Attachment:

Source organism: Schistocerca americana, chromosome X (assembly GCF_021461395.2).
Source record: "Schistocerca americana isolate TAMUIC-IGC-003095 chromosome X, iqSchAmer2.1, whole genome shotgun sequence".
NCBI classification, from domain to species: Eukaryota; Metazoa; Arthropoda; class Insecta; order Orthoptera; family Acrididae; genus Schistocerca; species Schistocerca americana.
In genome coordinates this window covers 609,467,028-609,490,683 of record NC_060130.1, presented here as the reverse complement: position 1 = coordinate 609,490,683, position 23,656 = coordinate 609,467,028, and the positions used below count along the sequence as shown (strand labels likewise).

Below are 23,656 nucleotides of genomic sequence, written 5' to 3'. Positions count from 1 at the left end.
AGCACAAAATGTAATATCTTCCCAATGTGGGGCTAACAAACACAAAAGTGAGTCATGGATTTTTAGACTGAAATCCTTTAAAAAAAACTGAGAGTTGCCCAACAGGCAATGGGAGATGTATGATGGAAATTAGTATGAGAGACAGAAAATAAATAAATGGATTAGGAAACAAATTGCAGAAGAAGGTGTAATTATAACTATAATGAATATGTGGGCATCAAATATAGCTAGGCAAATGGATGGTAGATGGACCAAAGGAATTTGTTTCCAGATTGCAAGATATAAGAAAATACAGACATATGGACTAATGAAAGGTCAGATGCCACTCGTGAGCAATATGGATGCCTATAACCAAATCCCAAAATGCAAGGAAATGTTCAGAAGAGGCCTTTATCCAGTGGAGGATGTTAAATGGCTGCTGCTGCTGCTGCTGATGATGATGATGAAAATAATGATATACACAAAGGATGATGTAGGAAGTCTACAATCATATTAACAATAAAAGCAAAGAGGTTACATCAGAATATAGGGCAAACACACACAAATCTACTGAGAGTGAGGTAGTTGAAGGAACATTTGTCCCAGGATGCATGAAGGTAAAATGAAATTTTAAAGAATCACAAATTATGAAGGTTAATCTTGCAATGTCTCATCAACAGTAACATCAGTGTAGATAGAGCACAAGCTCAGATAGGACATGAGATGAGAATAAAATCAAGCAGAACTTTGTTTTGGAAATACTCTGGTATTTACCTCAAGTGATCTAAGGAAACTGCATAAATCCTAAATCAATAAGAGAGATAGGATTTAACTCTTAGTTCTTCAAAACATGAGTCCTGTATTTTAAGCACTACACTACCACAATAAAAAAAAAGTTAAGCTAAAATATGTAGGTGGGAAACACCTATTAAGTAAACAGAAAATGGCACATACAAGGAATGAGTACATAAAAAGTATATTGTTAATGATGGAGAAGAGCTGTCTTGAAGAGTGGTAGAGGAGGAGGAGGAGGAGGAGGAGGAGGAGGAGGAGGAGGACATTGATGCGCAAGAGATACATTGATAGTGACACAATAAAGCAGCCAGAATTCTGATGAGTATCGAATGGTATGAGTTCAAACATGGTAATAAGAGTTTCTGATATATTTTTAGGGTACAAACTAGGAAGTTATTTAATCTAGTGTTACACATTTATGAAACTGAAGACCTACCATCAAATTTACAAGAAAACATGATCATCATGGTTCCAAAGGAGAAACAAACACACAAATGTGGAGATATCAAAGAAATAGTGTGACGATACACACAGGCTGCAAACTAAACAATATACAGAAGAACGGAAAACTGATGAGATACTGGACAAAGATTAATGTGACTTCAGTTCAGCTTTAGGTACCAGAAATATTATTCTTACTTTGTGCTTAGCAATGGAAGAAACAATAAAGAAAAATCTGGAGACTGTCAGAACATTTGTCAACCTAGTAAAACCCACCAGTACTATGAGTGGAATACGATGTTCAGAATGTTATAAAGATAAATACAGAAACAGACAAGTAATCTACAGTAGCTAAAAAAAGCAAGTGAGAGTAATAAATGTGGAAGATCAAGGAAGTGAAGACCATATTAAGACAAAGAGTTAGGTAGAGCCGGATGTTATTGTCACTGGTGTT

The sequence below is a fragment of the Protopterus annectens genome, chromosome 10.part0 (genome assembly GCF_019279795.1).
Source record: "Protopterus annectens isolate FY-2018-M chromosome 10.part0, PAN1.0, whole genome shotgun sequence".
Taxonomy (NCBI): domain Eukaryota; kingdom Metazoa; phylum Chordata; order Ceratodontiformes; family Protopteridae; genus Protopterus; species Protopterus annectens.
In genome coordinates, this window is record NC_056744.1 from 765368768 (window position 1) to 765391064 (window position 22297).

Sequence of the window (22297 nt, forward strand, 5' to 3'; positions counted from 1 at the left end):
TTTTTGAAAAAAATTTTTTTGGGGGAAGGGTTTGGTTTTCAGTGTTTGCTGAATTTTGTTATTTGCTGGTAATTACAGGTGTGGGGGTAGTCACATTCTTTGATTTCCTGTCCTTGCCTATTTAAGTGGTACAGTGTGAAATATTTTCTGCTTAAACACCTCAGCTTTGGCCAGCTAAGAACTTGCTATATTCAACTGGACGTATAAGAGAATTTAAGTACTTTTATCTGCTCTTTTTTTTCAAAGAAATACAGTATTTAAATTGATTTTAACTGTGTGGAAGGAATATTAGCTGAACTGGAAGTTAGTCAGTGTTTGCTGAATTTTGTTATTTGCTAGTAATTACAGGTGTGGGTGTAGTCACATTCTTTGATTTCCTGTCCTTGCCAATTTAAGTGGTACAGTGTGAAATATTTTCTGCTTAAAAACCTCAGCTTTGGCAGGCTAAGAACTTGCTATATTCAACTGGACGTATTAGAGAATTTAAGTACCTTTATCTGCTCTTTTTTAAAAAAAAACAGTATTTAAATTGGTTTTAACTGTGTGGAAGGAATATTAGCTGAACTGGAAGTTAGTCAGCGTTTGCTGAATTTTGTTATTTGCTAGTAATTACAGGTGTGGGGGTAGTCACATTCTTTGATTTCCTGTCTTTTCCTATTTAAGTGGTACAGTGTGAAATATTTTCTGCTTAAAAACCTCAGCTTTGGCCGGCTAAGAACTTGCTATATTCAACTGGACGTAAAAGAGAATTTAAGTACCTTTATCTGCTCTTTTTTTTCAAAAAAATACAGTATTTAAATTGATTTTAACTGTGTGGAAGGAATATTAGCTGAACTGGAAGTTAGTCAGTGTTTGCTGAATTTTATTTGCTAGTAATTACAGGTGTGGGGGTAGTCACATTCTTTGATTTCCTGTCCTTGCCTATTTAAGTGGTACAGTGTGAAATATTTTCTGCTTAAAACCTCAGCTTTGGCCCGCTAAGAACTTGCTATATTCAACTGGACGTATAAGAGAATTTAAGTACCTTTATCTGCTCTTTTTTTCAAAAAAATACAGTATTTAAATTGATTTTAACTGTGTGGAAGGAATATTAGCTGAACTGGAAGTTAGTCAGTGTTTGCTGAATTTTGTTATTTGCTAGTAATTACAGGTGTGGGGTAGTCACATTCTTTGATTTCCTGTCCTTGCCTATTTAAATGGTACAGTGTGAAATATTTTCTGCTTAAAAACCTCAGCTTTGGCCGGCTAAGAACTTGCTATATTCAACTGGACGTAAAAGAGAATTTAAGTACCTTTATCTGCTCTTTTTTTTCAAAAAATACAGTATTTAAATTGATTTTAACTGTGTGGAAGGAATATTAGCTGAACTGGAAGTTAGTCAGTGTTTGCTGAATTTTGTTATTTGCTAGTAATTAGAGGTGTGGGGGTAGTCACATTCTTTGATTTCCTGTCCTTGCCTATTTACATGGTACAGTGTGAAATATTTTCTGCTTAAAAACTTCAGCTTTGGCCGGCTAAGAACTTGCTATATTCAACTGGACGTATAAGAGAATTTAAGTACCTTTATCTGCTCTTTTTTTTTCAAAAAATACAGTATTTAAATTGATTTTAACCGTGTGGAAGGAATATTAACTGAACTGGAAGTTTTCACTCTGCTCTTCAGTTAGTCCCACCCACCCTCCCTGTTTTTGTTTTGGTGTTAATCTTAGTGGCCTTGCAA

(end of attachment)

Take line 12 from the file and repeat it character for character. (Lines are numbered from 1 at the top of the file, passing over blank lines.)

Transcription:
TTTTTGAAAAAAATTTTTTTGGGGGAAGGGTTTGGTTTTCAGTGTTTGCTGAATTTTGTTATTTGCTGGTAATTACAGGTGTGGGGGTAGTCACATTCTTTGATTTCCTGTCCTTGCCTATTTAAGTGGTACAGTGTGAAATATTTTCTGCTTAAACACCTCAGCTTTGGCCAGCTAAGAACTTGCTATATTCAACTGGACGTATAAGAGAATTTAAGTACTTTTATCTGCTCTTTTTTTTCAAAGAAATACAGTATTTAAATTGATTTTAACTGTGTGGAAGGAATATTAGCTGAACTGGAAGTTAGTCAGTGTTTGCTGAATTTTGTTATTTGCTAGTAATTACAGGTGTGGGTGTAGTCACATTCTTTGATTTCCTGTCCTTGCCAATTTAAGTGGTACAGTGTGAAATATTTTCTGCTTAAAAACCTCAGCTTTGGCAGGCTAAGAACTTGCTATATTCAACTGGACGTATTAGAGAATTTAAGTACCTTTATCTGCTCTTTTTTAAAAAAAAACAGTATTTAAATTGGTTTTAACTGTGTGGAAGGAATATTAGCTGAACTGGAAGTTAGTCAGCGTTTGCTGAATTTTGTTATTTGCTAGTAATTACAGGTGTGGGGGTAGTCACATTCTTTGATTTCCTGTCTTTTCCTATTTAAGTGGTACAGTGTGAAATATTTTCTGCTTAAAAACCTCAGCTTTGGCCGGCTAAGAACTTGCTATATTCAACTGGACGTAAAAGAGAATTTAAGTACCTTTATCTGCTCTTTTTTTTCAAAAAAATACAGTATTTAAATTGATTTTAACTGTGTGGAAGGAATATTAGCTGAACTGGAAGTTAGTCAGTGTTTGCTGAATTTTATTTGCTAGTAATTACAGGTGTGGGGGTAGTCACATTCTTTGATTTCCTGTCCTTGCCTATTTAAGTGGTACAGTGTGAAATATTTTCTGCTTAAAACCTCAGCTTTGGCCCGCTAAGAACTTGCTATATTCAACTGGACGTATAAGAGAATTTAAGTACCTTTATCTGCTCTTTTTTTCAAAAAAATACAGTATTTAAATTGATTTTAACTGTGTGGAAGGAATATTAGCTGAACTGGAAGTTAGTCAGTGTTTGCTGAATTTTGTTATTTGCTAGTAATTACAGGTGTGGGGTAGTCACATTCTTTGATTTCCTGTCCTTGCCTATTTAAATGGTACAGTGTGAAATATTTTCTGCTTAAAAACCTCAGCTTTGGCCGGCTAAGAACTTGCTATATTCAACTGGACGTAAAAGAGAATTTAAGTACCTTTATCTGCTCTTTTTTTTCAAAAAATACAGTATTTAAATTGATTTTAACTGTGTGGAAGGAATATTAGCTGAACTGGAAGTTAGTCAGTGTTTGCTGAATTTTGTTATTTGCTAGTAATTAGAGGTGTGGGGGTAGTCACATTCTTTGATTTCCTGTCCTTGCCTATTTACATGGTACAGTGTGAAATATTTTCTGCTTAAAAACTTCAGCTTTGGCCGGCTAAGAACTTGCTATATTCAACTGGACGTATAAGAGAATTTAAGTACCTTTATCTGCTCTTTTTTTTTCAAAAAATACAGTATTTAAATTGATTTTAACCGTGTGGAAGGAATATTAACTGAACTGGAAGTTTTCACTCTGCTCTTCAGTTAGTCCCACCCACCCTCCCTGTTTTTGTTTTGGTGTTAATCTTAGTGGCCTTGCAA